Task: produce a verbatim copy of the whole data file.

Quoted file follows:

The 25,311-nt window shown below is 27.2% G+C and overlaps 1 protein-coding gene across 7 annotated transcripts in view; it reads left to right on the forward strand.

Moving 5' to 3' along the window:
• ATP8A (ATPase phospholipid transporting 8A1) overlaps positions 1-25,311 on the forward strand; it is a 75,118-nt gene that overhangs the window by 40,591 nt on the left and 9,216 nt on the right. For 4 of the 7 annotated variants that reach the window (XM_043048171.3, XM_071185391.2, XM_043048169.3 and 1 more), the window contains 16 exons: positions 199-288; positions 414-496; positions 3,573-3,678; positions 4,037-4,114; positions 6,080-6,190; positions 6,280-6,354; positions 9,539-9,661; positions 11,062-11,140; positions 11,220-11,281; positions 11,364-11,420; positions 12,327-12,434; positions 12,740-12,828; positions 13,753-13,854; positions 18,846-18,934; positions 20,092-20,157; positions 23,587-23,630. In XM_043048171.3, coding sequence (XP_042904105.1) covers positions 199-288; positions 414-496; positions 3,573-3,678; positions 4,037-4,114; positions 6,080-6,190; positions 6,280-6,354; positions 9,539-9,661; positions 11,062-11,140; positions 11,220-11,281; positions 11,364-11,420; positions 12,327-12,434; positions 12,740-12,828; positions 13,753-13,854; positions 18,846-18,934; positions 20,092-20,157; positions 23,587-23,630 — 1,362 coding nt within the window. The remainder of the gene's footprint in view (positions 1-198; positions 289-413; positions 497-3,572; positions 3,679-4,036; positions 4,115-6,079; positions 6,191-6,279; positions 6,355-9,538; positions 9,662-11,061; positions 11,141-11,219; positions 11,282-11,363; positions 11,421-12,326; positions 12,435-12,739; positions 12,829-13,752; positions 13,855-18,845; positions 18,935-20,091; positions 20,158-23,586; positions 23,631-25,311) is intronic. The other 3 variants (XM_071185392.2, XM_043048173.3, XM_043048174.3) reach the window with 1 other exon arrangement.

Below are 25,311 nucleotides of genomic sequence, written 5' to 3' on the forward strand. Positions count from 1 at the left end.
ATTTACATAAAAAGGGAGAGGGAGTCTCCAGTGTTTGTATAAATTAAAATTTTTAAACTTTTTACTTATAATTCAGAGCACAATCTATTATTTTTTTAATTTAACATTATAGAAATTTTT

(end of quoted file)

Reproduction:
The 25,311-nt window shown below is 27.2% G+C and overlaps 1 protein-coding gene across 7 annotated transcripts in view; it reads left to right on the forward strand.

Moving 5' to 3' along the window:
• ATP8A (ATPase phospholipid transporting 8A1) overlaps positions 1-25,311 on the forward strand; it is a 75,118-nt gene that overhangs the window by 40,591 nt on the left and 9,216 nt on the right. For 4 of the 7 annotated variants that reach the window (XM_043048171.3, XM_071185391.2, XM_043048169.3 and 1 more), the window contains 16 exons: positions 199-288; positions 414-496; positions 3,573-3,678; positions 4,037-4,114; positions 6,080-6,190; positions 6,280-6,354; positions 9,539-9,661; positions 11,062-11,140; positions 11,220-11,281; positions 11,364-11,420; positions 12,327-12,434; positions 12,740-12,828; positions 13,753-13,854; positions 18,846-18,934; positions 20,092-20,157; positions 23,587-23,630. In XM_043048171.3, coding sequence (XP_042904105.1) covers positions 199-288; positions 414-496; positions 3,573-3,678; positions 4,037-4,114; positions 6,080-6,190; positions 6,280-6,354; positions 9,539-9,661; positions 11,062-11,140; positions 11,220-11,281; positions 11,364-11,420; positions 12,327-12,434; positions 12,740-12,828; positions 13,753-13,854; positions 18,846-18,934; positions 20,092-20,157; positions 23,587-23,630 — 1,362 coding nt within the window. The remainder of the gene's footprint in view (positions 1-198; positions 289-413; positions 497-3,572; positions 3,679-4,036; positions 4,115-6,079; positions 6,191-6,279; positions 6,355-9,538; positions 9,662-11,061; positions 11,141-11,219; positions 11,282-11,363; positions 11,421-12,326; positions 12,435-12,739; positions 12,829-13,752; positions 13,855-18,845; positions 18,935-20,091; positions 20,158-23,586; positions 23,631-25,311) is intronic. The other 3 variants (XM_071185392.2, XM_043048173.3, XM_043048174.3) reach the window with 1 other exon arrangement.

Below are 25,311 nucleotides of genomic sequence, written 5' to 3' on the forward strand. Positions count from 1 at the left end.
ATTTACATAAAAAGGGAGAGGGAGTCTCCAGTGTTTGTATAAATTAAAATTTTTAAACTTTTTACTTATAATTCAGAGCACAATCTATTATTTTTTTAATTTAACATTATAGAAATTTTT